The simplicity and poignant, spare beauty of the Sister Book’s prose leaves the reader eager to learn more about the lives of the sisters at Diessenhofen. I am struck time and time again as I read the vitae by how much more could have been said about each sister. I wonder whether a sister’s death allowed the vitae’s authors to elevate her memory by embellishing her moments of sanctity. Were the vitae, despite their spiritual focus, also acts of individual remembrance? The vitae, both in what they say and because they say it at all, reveal the same anxieties we harbor today surrounding death and its approach. Will my family and my sisters remember me when I die? Where will I be when I die? What did I do to deserve illness of body and soul, and what can I change in my life to restore my health? In reading the Sister Book, I relate not only to the sisters who are commemorated, but also to the unnamed women who wrote these accounts, whose lives are perhaps completely untold; there is no vita commemorating a sister for her diligence in writing pious accounts of her dearly departed.

Adelheid von Ossingen

There was a blessed sister called Sister Adelheid von Ossingen, who was the procurer of earthly goods for the convent. She had the custom of not speaking a word on all the days on which she received our Lord, as many other sisters continue to do. On one of the days that the sisters received our Lord, she needed to go to the kitchen to prepare food for the guests. And that was shameful and painful for her to do, but she did it nonetheless, for she wished to be obedient. And as she departed for the kitchen (it was winter and a great snow had fallen) and as she was on her way there, she heard the sound of the bell that rang at the moment our Lord was raised. Then she knelt down in the snow, and on that very place appeared beautiful grass, as though it were summer, when the grass is most beautiful.

Adelheid Ludwigin

There was a sister called Sister Adelheid Ludwigin. As the priest lifted up our Lord at mass, she saw that the wafer became as large as the moon when it is full, and a clear, brilliant light as bright as the sun shone out from it. So she spoke to our Lord: “My Lord, what need do I have for this vision? You know well that my faith is unflinching and without flaw.”

Gertrud die Rittrin

There was a sister called Sister Gertrud die Rittrin, who experienced a deviation from the faith. One time when she was at her prayers after mass, she saw a translucent, glowing man enter, and he carried a golden chalice in his hand. And two youths who carried burning candles in their hands were beside him, and they walked toward the sister. The gentleman poured blood from his heart into the chalice, bade her to drink, and said: “You shall no longer be unfaithful to me.” And in that same hour, her loss of faith left her entirely.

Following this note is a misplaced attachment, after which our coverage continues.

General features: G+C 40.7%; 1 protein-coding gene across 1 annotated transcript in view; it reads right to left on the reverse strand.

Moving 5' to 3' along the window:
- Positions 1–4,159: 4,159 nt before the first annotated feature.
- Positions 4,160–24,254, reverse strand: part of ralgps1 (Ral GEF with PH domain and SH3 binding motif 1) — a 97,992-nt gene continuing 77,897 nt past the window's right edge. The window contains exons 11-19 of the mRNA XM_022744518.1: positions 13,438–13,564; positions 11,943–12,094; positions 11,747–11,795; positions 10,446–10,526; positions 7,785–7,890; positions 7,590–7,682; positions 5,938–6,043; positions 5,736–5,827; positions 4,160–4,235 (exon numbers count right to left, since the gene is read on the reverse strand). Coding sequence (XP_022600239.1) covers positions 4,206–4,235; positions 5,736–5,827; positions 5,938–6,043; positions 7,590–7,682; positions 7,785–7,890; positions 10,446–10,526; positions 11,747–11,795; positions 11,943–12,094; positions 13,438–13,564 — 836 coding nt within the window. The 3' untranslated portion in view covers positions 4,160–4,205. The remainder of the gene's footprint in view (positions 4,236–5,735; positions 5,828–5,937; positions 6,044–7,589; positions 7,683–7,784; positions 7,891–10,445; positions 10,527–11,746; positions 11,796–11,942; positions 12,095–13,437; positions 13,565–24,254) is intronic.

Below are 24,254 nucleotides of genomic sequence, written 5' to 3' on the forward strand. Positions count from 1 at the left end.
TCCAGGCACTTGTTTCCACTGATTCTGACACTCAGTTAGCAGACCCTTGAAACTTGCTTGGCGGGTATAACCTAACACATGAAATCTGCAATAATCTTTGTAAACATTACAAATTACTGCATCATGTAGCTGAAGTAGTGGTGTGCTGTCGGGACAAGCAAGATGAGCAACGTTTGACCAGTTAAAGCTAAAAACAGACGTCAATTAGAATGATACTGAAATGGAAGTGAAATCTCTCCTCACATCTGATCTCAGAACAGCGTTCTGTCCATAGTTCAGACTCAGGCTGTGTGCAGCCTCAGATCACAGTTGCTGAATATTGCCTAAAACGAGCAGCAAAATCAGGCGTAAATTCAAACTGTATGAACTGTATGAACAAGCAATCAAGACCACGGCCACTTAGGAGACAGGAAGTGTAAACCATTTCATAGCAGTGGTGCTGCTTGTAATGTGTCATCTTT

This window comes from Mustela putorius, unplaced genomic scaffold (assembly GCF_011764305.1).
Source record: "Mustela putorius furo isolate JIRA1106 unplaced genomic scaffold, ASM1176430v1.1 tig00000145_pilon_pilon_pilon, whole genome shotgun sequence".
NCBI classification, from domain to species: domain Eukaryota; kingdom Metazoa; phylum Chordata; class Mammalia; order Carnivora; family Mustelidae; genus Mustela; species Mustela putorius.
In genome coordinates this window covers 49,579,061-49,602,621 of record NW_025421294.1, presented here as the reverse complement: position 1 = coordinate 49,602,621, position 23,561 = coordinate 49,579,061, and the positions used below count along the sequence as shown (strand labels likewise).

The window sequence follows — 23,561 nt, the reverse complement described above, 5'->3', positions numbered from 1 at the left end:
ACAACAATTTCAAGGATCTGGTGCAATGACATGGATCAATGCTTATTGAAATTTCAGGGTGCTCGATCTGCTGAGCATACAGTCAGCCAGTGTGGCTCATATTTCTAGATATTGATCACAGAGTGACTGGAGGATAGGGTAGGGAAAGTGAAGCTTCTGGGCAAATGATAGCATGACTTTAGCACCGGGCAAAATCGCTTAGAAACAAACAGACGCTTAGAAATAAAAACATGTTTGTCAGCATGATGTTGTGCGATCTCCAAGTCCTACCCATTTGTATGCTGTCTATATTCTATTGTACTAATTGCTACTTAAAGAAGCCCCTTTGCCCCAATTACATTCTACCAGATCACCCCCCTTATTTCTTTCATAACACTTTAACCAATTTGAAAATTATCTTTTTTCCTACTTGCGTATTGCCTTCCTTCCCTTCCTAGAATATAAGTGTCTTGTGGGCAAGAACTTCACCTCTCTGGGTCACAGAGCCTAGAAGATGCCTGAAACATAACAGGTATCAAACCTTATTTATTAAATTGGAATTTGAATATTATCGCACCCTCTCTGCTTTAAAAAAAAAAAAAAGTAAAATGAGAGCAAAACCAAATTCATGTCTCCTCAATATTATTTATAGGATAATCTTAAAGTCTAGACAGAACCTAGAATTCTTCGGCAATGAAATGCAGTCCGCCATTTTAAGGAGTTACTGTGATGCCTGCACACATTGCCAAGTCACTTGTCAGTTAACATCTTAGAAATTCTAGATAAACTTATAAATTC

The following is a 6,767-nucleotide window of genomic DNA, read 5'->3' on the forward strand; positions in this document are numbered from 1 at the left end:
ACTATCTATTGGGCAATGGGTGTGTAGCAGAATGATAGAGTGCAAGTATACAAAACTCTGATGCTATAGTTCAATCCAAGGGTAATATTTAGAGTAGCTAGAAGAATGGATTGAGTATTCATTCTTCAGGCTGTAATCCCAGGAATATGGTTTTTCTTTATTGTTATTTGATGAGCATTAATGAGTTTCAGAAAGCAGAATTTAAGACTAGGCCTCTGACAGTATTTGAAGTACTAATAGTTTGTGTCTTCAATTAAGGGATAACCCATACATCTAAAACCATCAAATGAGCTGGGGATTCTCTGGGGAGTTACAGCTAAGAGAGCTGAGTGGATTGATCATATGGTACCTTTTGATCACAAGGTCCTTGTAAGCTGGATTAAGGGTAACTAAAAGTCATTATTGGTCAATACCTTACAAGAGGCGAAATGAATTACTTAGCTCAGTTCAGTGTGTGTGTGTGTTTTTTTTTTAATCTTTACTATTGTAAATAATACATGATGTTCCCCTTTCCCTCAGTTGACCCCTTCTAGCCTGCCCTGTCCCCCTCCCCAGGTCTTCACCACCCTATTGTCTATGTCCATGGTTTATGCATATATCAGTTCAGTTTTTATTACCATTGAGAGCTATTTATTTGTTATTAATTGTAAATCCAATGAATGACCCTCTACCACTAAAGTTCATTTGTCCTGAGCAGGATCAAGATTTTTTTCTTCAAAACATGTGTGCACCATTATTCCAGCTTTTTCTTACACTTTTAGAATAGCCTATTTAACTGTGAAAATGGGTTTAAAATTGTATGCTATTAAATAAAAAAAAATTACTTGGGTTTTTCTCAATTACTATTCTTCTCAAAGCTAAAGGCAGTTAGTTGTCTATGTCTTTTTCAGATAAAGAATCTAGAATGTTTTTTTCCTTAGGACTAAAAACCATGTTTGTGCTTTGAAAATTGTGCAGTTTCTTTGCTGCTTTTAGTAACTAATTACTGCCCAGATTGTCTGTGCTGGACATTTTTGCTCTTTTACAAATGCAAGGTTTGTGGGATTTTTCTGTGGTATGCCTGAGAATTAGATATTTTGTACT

Berta von Herten

There was a sister called holy Berta von Herten. One time while singing with great devotion in the choir, a sister saw a golden tube rise up from her mouth into the heavens. Another time when this sister sang, another sister saw a red rose float before her mouth. Once, the holy Sister Berta desired to be at her sister Gůt’s place in the forest. And one time when she was at her prayers after mass in the refectory, she saw our Lord sitting across from her, and His face glowed as brightly as the sun, and then our Lord beckoned to her with His hand. Then she went to our Lord and fell before His feet. Then our Lord took her head and laid it in His lap and treated her very tenderly and dearly. Then she saw that the wall of the refectory appeared as though it were glass, and on the other side of the glass was a pitiful, meager person who acted as though her heart were truly going to break because she wished to come through the glass to our Lord. But she could not come through the glass. So spoke our Lord: “Would you like to know, dear daughter of mine, who that person is?” So she said: “Yes Lord, with all my heart.” So He said to her: “That is Gůt in the forest. And the glass that you see that is between me and her is her own will not to live in obedience. And because of this, she can never come as close to me as you can, living in obedience.”

Adelheid von Spiegelberg